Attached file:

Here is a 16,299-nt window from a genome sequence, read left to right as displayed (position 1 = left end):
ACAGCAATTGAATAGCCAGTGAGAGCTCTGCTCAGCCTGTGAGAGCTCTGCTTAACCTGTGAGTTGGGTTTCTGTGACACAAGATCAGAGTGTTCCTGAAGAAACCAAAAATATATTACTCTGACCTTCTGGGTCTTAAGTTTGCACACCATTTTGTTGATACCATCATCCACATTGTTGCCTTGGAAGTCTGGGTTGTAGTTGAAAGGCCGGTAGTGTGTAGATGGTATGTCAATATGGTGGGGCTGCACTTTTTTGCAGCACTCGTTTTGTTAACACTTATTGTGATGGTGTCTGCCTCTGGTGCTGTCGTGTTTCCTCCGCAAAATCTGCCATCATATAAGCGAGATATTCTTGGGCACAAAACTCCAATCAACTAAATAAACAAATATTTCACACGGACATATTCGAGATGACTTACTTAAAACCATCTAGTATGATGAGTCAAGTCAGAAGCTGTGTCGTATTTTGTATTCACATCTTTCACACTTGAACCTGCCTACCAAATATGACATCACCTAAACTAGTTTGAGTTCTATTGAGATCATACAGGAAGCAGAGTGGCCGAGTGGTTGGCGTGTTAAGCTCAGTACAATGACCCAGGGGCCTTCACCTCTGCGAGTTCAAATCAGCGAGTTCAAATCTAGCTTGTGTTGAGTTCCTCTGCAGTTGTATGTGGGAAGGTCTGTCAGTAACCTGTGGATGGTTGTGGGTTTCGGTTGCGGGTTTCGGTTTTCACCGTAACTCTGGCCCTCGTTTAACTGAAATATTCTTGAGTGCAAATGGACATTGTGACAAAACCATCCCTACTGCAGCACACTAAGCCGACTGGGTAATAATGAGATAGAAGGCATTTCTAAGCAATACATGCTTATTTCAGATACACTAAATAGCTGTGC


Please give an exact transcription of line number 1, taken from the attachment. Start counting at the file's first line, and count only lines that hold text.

Here is a 16,299-nt window from a genome sequence, read left to right as displayed (position 1 = left end):